Brown plans to take football ‘however far it can get me’
by Emily Horos
August 13, 2014 12:47 AM | 3849 views | 0 0 comments | 5 5 recommendations | email to a friend | print
If Brittain Brown has his way, he’ll have his hands on the football frequently this fall. Slated to start for Cherokee as a running back and safety, not to mention returning kicks, that could very well happen this fall.
<BR>Staff photo by Jeff Stanton
If Brittain Brown has his way, he’ll have his hands on the football frequently this fall. Slated to start for Cherokee as a running back and safety, not to mention returning kicks, that could very well happen this fall.
Staff photo by Jeff Stanton
Brittain Brown is looking forward to making the case that he is one of the best football players in the state, and he doesn’t care who knows it.

The Cherokee junior knows teams will be preparing to stop him as a running back on offense, and get past him as a safety on defense.

He considers it a challenge.

“I don’t feel any pressure,” said Brown, a member of the 2014 Cherokee Tribune Super Six. “I just like how people know who I am already. I like people knowing who I am on the field before they meet me and see what I can do.”

When teams prepare for him, Brown said is able to showcase his skills.

“Even if they know that I’m coming, that I’m going to get the ball, I can still show what I can do,” Brown said. “It’s just the way that I think.”

The 6-foot, 185-pound Brown hasn’t had to choose between playing offense or defense yet. Since he began playing organized football as a kindergartner, he’s had the chance to play both ways.

“I’ve been playing both ways all my life for every team that I ever played,” Brown said.

As a sophomore last year, Brown was one of three running backs at Cherokee, sharing time with Blake Johnston and Dewayne Tiller. On defense, he was a midseason replacement for an injured Griffin Moon.

This season, the plan is for Brown to play both ways as much as he is needed. When he gets tired, he will get a replacement on one side of the play and will remain active on the other.

Brown is also set to return kickoffs for Cherokee, alongside Andrew Harris.

“This will be my first year playing full-time both ways (at Cherokee),” Brown said.

In order to prepare for the extra work on Friday nights, Brown has been doing extra running in his neighborhood after practice. He also went to a trainer during the summer.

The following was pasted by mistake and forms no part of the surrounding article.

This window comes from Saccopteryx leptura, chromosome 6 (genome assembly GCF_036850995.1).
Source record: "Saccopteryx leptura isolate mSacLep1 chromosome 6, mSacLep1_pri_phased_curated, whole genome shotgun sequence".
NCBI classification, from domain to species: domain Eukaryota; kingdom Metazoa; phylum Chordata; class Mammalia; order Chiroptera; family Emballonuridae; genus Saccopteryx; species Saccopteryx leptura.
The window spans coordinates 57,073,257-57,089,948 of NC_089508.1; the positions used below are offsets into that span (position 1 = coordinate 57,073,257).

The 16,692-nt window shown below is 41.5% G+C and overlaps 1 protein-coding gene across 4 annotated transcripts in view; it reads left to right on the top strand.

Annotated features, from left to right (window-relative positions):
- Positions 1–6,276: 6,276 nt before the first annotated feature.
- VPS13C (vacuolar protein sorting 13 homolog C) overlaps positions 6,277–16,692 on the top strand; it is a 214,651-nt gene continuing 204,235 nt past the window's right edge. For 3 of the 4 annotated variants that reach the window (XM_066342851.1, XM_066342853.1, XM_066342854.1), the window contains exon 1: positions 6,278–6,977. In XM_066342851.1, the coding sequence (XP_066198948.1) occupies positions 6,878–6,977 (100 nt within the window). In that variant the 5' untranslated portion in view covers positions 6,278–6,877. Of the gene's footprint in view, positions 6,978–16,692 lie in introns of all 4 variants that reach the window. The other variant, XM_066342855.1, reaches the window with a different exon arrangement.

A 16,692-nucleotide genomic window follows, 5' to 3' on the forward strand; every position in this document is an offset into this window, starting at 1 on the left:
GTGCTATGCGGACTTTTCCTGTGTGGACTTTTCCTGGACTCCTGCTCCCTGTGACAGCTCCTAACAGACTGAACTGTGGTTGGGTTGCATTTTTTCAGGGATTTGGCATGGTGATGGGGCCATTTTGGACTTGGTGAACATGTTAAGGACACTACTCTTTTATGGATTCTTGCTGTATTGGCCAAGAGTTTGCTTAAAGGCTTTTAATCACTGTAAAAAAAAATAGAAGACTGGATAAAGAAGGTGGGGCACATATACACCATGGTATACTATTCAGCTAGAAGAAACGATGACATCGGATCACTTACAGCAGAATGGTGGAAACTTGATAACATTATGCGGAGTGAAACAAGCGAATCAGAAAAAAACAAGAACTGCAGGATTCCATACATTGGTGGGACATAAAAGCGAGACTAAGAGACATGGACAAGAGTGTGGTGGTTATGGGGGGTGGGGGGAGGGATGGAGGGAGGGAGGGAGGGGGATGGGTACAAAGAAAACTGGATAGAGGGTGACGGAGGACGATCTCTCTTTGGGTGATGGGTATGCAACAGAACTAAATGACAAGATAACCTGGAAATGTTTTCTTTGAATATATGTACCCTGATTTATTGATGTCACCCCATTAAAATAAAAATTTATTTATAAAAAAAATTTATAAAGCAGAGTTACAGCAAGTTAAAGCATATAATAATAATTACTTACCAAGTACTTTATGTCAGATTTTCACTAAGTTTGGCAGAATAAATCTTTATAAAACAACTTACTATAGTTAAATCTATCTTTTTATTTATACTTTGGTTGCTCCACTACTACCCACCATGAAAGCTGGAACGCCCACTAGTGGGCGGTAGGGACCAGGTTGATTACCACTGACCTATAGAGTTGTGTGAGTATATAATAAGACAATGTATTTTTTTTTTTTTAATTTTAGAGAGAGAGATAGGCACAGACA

In May, Brown received his first scholarship offer from Central Florida. He has since added offers from Clemson, Georgia Tech, Minnesota, Nebraska and Mississippi, and he’s also worked out for Penn State. Colleges are looking at him as a safety or as an athlete.

Brown said he isn’t in a hurry to pick a college.

“I just love the sport,” he said. “However far it can get me, I’m going to take it.”

Brown stays focused on school in order to keep the recruiting process from being a distraction. After completing his junior season and working out next spring and summer, Brown can expect to have even more programs to choose from.

He just has to stay healthy, and that’s where he says strength and conditioning coach Matt Ely plays an important role.

“He trains us very well in weights and other things,” Brown said. “We also do Pilates and stretching exercises. Flexibility helps with athleticism. If you aren’t flexible, you can’t be athletic.”

As for being named to the Super Six, Brown is happy to be “in the mix,” but he’s equally pleased to be a part of a Cherokee team that has high expectations surrounding it.

“I’m sure we can be the best team in the region,” Brown said. “We are trying to make the playoffs. That’s the goal — get that 11th game.”

Personally, Brown would like to rush for more than 1,000 yards and “get as many interceptions and tackles as possible at safety.”

Brown hails from a football family. His older brother, Blace, graduated from Cherokee in May and is entering his freshman season at Troy. His father, Keith, was a second-team All-American cornerback at Army.

“It definitely runs in the family,” Brittain Brown said. “My brother wore No. 8, and my dad wore No. 8, and now I’m going to wear No. 8. It’s a legacy.”

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